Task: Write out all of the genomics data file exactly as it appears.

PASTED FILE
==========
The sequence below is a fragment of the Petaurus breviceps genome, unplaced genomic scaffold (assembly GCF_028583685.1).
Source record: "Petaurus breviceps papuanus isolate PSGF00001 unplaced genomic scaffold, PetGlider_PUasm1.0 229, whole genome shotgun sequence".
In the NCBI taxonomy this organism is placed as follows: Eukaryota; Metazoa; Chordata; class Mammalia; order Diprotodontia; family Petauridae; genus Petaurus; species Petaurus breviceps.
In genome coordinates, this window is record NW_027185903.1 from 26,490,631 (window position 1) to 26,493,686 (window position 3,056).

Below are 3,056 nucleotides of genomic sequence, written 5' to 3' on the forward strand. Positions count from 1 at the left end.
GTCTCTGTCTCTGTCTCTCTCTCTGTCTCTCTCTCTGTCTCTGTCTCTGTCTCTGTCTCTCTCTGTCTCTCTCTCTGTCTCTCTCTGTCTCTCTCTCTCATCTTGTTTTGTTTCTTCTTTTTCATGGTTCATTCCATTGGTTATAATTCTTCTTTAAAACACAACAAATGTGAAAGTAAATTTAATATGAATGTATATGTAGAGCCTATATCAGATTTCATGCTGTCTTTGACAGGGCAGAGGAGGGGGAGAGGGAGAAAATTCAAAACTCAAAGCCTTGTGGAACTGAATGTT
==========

The sequence below is a fragment of the Petaurus breviceps genome, unplaced genomic scaffold (assembly GCF_028583685.1).
Source record: "Petaurus breviceps papuanus isolate PSGF00001 unplaced genomic scaffold, PetGlider_PUasm1.0 229, whole genome shotgun sequence".
In the NCBI taxonomy this organism is placed as follows: Eukaryota; Metazoa; Chordata; class Mammalia; order Diprotodontia; family Petauridae; genus Petaurus; species Petaurus breviceps.
In genome coordinates, this window is record NW_027185903.1 from 26,490,631 (window position 1) to 26,493,686 (window position 3,056).

Below are 3,056 nucleotides of genomic sequence, written 5' to 3' on the forward strand. Positions count from 1 at the left end.
GTCTCTGTCTCTGTCTCTCTCTCTGTCTCTCTCTCTGTCTCTGTCTCTGTCTCTGTCTCTCTCTGTCTCTCTCTCTGTCTCTCTCTGTCTCTCTCTCTCATCTTGTTTTGTTTCTTCTTTTTCATGGTTCATTCCATTGGTTATAATTCTTCTTTAAAACACAACAAATGTGAAAGTAAATTTAATATGAATGTATATGTAGAGCCTATATCAGATTTCATGCTGTCTTTGACAGGGCAGAGGAGGGGGAGAGGGAGAAAATTCAAAACTCAAAGCCTTGTGGAACTGAATGTT